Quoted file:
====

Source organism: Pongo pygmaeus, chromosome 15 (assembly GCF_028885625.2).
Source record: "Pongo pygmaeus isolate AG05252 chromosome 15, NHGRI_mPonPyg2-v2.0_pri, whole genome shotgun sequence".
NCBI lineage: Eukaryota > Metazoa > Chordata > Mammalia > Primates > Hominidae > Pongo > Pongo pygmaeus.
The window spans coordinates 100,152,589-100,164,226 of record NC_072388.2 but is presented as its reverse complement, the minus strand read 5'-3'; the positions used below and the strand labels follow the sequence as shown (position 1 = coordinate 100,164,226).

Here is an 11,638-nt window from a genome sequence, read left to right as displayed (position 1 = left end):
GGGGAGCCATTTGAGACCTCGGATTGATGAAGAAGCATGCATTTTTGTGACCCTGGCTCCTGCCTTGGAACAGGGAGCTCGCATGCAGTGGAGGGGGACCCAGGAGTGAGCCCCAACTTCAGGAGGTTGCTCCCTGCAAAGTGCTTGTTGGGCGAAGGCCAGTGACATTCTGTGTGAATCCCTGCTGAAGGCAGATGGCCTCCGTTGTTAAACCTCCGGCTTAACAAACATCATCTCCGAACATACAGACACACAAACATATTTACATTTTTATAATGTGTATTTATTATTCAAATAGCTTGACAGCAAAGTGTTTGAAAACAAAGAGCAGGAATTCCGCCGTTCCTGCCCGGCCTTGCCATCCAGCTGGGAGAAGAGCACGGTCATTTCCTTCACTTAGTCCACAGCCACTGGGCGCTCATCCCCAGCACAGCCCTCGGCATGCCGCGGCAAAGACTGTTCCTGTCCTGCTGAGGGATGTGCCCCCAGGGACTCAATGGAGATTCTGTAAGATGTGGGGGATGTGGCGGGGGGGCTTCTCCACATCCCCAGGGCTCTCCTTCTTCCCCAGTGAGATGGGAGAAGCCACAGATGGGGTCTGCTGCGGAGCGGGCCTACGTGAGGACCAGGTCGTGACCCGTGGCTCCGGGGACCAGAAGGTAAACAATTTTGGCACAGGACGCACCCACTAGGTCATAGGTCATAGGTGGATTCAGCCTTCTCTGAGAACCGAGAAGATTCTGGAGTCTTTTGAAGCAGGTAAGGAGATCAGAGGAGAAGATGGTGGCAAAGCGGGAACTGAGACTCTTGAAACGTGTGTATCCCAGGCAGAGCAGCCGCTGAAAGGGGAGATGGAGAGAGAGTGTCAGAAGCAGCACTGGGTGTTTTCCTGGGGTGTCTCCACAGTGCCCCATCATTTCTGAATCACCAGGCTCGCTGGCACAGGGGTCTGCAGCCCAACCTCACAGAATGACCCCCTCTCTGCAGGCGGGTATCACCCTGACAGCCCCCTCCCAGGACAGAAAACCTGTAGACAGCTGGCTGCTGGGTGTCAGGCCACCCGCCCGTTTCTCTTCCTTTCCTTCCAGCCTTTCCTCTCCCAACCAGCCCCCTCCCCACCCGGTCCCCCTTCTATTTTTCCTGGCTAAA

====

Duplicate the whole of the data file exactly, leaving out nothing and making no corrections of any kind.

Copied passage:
Source organism: Pongo pygmaeus, chromosome 15 (assembly GCF_028885625.2).
Source record: "Pongo pygmaeus isolate AG05252 chromosome 15, NHGRI_mPonPyg2-v2.0_pri, whole genome shotgun sequence".
NCBI lineage: Eukaryota > Metazoa > Chordata > Mammalia > Primates > Hominidae > Pongo > Pongo pygmaeus.
The window spans coordinates 100,152,589-100,164,226 of record NC_072388.2 but is presented as its reverse complement, the minus strand read 5'-3'; the positions used below and the strand labels follow the sequence as shown (position 1 = coordinate 100,164,226).

Here is an 11,638-nt window from a genome sequence, read left to right as displayed (position 1 = left end):
GGGGAGCCATTTGAGACCTCGGATTGATGAAGAAGCATGCATTTTTGTGACCCTGGCTCCTGCCTTGGAACAGGGAGCTCGCATGCAGTGGAGGGGGACCCAGGAGTGAGCCCCAACTTCAGGAGGTTGCTCCCTGCAAAGTGCTTGTTGGGCGAAGGCCAGTGACATTCTGTGTGAATCCCTGCTGAAGGCAGATGGCCTCCGTTGTTAAACCTCCGGCTTAACAAACATCATCTCCGAACATACAGACACACAAACATATTTACATTTTTATAATGTGTATTTATTATTCAAATAGCTTGACAGCAAAGTGTTTGAAAACAAAGAGCAGGAATTCCGCCGTTCCTGCCCGGCCTTGCCATCCAGCTGGGAGAAGAGCACGGTCATTTCCTTCACTTAGTCCACAGCCACTGGGCGCTCATCCCCAGCACAGCCCTCGGCATGCCGCGGCAAAGACTGTTCCTGTCCTGCTGAGGGATGTGCCCCCAGGGACTCAATGGAGATTCTGTAAGATGTGGGGGATGTGGCGGGGGGGCTTCTCCACATCCCCAGGGCTCTCCTTCTTCCCCAGTGAGATGGGAGAAGCCACAGATGGGGTCTGCTGCGGAGCGGGCCTACGTGAGGACCAGGTCGTGACCCGTGGCTCCGGGGACCAGAAGGTAAACAATTTTGGCACAGGACGCACCCACTAGGTCATAGGTCATAGGTGGATTCAGCCTTCTCTGAGAACCGAGAAGATTCTGGAGTCTTTTGAAGCAGGTAAGGAGATCAGAGGAGAAGATGGTGGCAAAGCGGGAACTGAGACTCTTGAAACGTGTGTATCCCAGGCAGAGCAGCCGCTGAAAGGGGAGATGGAGAGAGAGTGTCAGAAGCAGCACTGGGTGTTTTCCTGGGGTGTCTCCACAGTGCCCCATCATTTCTGAATCACCAGGCTCGCTGGCACAGGGGTCTGCAGCCCAACCTCACAGAATGACCCCCTCTCTGCAGGCGGGTATCACCCTGACAGCCCCCTCCCAGGACAGAAAACCTGTAGACAGCTGGCTGCTGGGTGTCAGGCCACCCGCCCGTTTCTCTTCCTTTCCTTCCAGCCTTTCCTCTCCCAACCAGCCCCCTCCCCACCCGGTCCCCCTTCTATTTTTCCTGGCTAAA